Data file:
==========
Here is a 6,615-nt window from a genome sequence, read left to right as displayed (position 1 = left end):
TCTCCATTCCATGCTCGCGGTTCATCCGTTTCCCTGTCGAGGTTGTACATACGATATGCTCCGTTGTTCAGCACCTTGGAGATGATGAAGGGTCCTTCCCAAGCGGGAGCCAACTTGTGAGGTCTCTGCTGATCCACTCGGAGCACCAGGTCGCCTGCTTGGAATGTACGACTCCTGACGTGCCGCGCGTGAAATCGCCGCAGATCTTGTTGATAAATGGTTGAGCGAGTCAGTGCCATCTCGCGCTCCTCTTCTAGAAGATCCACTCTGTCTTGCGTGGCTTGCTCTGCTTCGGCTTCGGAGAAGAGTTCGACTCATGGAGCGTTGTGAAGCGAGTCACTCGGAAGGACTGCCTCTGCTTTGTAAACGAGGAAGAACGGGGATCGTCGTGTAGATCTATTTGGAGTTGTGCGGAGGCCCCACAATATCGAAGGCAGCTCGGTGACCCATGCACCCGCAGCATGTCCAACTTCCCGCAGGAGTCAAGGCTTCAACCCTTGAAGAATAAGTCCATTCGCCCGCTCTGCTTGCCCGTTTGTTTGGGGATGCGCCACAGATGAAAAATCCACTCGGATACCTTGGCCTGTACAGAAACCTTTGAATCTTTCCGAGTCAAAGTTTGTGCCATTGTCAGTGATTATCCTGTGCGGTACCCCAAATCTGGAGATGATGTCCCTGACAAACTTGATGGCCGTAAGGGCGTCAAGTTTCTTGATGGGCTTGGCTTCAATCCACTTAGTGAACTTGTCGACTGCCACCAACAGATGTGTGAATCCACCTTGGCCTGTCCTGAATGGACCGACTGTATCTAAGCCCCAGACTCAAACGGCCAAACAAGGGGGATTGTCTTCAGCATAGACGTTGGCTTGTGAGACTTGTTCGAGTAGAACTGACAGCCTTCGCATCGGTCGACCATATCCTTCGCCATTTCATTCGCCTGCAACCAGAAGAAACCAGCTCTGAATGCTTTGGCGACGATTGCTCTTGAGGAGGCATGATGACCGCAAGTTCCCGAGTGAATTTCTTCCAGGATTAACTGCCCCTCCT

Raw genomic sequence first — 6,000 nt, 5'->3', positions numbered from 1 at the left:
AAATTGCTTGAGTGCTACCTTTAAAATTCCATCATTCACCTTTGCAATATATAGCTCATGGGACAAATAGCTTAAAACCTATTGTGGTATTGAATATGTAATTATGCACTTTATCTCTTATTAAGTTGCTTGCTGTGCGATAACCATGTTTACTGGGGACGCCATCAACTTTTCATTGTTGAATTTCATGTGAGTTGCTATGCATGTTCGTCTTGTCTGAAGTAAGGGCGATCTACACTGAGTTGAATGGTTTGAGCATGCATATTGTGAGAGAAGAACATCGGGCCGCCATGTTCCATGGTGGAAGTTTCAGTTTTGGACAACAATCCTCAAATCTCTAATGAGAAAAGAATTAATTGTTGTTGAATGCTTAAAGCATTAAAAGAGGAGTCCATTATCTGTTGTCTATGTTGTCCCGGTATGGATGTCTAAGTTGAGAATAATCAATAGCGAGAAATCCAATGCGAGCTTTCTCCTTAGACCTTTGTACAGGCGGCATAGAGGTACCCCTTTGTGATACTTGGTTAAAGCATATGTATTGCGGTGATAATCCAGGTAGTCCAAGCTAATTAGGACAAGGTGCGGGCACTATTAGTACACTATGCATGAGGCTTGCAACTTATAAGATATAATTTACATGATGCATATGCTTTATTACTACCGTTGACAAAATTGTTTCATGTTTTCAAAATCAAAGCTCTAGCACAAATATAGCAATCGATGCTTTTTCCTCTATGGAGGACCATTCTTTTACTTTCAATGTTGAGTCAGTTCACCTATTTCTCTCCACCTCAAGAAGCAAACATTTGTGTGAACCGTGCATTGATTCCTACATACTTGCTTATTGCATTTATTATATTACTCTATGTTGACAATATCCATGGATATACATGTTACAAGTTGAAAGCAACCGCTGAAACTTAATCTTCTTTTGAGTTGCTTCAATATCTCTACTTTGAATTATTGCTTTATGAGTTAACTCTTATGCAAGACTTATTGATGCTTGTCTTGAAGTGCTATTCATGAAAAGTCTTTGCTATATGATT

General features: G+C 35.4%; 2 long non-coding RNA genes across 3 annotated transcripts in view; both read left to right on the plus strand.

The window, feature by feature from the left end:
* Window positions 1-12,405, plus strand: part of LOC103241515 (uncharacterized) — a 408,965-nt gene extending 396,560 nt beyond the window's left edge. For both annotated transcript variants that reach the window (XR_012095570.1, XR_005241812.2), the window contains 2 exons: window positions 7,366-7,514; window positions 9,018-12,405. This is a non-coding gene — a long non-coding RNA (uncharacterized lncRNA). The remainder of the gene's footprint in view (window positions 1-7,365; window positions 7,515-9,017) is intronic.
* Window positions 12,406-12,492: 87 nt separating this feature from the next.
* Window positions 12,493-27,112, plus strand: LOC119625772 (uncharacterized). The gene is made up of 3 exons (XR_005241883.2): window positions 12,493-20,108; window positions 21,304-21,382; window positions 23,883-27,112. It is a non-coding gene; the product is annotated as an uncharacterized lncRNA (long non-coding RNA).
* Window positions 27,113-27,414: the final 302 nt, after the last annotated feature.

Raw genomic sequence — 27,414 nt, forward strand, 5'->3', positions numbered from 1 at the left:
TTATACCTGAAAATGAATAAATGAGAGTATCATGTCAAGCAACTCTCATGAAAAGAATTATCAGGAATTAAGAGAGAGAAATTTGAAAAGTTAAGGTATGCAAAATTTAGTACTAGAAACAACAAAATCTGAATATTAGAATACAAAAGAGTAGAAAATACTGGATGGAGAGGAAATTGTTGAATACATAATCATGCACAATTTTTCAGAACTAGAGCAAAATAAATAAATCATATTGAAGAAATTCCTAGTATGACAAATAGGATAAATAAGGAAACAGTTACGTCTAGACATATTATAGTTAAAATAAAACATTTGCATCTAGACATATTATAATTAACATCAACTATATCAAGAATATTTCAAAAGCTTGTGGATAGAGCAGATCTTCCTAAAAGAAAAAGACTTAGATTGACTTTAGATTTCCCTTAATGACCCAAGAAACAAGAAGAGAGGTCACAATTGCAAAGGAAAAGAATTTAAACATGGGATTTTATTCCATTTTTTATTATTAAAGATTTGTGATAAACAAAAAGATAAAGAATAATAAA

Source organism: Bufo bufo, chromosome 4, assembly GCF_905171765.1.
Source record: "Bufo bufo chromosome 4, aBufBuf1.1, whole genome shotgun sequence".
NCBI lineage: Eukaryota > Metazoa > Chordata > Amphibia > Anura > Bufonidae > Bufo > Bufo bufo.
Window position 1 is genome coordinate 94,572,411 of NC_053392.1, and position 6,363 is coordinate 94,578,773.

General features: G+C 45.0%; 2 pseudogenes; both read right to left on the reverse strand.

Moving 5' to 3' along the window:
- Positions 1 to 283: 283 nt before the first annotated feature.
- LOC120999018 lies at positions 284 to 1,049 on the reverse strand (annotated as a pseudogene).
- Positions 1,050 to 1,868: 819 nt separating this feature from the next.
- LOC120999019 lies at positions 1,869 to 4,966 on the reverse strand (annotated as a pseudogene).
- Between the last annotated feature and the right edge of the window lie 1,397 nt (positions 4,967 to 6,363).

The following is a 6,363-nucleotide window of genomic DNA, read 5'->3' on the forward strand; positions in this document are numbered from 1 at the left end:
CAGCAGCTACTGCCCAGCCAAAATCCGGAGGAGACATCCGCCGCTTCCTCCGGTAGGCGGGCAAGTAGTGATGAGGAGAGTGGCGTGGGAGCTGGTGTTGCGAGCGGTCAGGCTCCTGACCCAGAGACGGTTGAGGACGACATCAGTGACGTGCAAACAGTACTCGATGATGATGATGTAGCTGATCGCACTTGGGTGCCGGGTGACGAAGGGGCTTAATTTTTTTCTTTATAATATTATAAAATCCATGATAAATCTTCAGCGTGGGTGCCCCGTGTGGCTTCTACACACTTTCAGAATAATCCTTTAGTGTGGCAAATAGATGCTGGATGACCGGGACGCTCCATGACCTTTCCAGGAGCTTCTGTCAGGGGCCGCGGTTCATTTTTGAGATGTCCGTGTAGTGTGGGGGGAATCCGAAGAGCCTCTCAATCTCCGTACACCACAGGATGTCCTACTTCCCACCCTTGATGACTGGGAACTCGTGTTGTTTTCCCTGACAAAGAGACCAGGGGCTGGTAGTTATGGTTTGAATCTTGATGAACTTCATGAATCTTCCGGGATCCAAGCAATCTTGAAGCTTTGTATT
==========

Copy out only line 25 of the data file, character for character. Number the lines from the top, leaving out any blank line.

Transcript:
CAGCAGCTACTGCCCAGCCAAAATCCGGAGGAGACATCCGCCGCTTCCTCCGGTAGGCGGGCAAGTAGTGATGAGGAGAGTGGCGTGGGAGCTGGTGTTGCGAGCGGTCAGGCTCCTGACCCAGAGACGGTTGAGGACGACATCAGTGACGTGCAAACAGTACTCGATGATGATGATGTAGCTGATCGCACTTGGGTGCCGGGTGACGAAGGGGCTTAATTTTTTTCTTTATAATATTATAAAATCCATGATAAATCTTCAGCGTGGGTGCCCCGTGTGGCTTCTACACACTTTCAGAATAATCCTTTAGTGTGGCAAATAGATGCTGGATGACCGGGACGCTCCATGACCTTTCCAGGAGCTTCTGTCAGGGGCCGCGGTTCATTTTTGAGATGTCCGTGTAGTGTGGGGGGAATCCGAAGAGCCTCTCAATCTCCGTACACCACAGGATGTCCTACTTCCCACCCTTGATGACTGGGAACTCGTGTTGTTTTCCCTGACAAAGAGACCAGGGGCTGGTAGTTATGGTTTGAATCTTGATGAACTTCATGAATCTTCCGGGATCCAAGCAATCTTGAAGCTTTGTATT